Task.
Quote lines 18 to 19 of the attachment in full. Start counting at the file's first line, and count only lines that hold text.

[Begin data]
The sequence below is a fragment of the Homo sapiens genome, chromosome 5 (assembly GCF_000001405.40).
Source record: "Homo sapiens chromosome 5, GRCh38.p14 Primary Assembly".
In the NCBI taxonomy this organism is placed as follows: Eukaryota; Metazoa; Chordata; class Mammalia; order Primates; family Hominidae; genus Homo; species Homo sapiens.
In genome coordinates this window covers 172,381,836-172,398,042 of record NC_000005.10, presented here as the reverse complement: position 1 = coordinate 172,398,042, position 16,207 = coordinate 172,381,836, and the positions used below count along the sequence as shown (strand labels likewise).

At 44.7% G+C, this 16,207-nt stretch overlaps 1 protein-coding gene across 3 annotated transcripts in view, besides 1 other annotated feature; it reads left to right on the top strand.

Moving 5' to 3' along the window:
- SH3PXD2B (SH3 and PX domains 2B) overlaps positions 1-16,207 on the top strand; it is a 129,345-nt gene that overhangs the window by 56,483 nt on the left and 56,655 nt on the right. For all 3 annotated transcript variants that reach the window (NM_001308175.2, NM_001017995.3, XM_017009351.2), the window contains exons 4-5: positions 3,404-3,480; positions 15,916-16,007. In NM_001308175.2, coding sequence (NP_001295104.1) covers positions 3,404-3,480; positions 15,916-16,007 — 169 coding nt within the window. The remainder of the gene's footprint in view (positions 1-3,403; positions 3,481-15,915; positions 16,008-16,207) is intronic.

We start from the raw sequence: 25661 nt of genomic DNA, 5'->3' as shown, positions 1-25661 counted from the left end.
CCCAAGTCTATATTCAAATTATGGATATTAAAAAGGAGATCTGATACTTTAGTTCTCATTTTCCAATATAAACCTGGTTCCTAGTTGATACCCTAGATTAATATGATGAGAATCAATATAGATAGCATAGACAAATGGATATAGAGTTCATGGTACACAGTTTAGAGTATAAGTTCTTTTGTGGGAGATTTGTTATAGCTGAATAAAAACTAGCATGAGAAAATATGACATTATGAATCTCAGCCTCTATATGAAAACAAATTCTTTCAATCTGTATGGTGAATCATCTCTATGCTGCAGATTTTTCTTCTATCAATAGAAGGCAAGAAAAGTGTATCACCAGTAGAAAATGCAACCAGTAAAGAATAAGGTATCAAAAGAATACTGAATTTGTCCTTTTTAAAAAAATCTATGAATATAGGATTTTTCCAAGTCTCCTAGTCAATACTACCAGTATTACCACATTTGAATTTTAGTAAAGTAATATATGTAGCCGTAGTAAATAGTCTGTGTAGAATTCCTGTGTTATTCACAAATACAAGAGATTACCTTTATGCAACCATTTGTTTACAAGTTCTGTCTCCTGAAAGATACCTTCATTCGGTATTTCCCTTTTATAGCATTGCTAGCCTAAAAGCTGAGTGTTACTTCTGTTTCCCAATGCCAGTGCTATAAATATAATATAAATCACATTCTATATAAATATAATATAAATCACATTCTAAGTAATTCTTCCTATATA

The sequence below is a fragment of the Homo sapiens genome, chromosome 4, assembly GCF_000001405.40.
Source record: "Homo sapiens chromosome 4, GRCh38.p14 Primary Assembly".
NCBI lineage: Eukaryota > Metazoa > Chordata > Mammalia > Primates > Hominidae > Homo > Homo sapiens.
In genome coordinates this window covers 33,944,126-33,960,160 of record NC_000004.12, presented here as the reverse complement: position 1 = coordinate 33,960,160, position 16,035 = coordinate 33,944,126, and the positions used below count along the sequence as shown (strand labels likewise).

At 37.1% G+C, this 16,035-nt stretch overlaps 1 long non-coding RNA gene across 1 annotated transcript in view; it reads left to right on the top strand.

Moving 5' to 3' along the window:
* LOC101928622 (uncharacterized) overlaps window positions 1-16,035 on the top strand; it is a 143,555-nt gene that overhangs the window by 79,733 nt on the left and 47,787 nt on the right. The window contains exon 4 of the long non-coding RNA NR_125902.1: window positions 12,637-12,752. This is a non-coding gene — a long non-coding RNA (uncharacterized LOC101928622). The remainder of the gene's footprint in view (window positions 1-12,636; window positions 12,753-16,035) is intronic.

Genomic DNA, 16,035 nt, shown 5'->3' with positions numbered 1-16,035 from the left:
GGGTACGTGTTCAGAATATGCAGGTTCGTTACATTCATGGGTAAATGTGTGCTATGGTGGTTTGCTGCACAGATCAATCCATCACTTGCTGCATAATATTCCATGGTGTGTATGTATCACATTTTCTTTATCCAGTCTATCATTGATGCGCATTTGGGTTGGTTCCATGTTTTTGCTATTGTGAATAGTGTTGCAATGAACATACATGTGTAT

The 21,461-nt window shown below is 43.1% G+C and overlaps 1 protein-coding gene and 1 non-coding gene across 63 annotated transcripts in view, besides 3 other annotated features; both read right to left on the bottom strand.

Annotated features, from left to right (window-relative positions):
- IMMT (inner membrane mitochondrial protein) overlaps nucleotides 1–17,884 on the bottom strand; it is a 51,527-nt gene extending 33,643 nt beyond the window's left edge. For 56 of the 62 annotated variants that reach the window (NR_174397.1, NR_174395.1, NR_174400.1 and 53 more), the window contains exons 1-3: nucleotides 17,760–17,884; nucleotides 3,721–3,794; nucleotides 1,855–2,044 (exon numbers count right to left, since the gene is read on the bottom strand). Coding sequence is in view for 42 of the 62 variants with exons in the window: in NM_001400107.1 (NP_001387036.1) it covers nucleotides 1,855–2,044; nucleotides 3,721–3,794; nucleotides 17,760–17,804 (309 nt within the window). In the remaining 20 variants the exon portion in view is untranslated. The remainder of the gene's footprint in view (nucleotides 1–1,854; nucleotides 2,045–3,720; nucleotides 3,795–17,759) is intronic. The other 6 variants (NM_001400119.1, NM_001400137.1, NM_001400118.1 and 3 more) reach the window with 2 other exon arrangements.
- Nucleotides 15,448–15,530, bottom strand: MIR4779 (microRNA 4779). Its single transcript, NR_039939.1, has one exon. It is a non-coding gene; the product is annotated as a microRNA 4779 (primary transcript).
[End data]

GGGTACGTGTTCAGAATATGCAGGTTCGTTACATTCATGGGTAAATGTGTGCTATGGTGGTTTGCTGCACAGATCAATCCATCACTTGCTGCATAATATTCCATGGTGTGTATGTATCACATTTTCTTTATCCAGTCTATCATTGATGCGCATTTGGGTTGGTTCCATGTTTTTGCTATTGTGAATAGTGTTGCAATGAACATACATGTGTAT

The 21,461-nt window shown below is 43.1% G+C and overlaps 1 protein-coding gene and 1 non-coding gene across 63 annotated transcripts in view, besides 3 other annotated features; both read right to left on the bottom strand.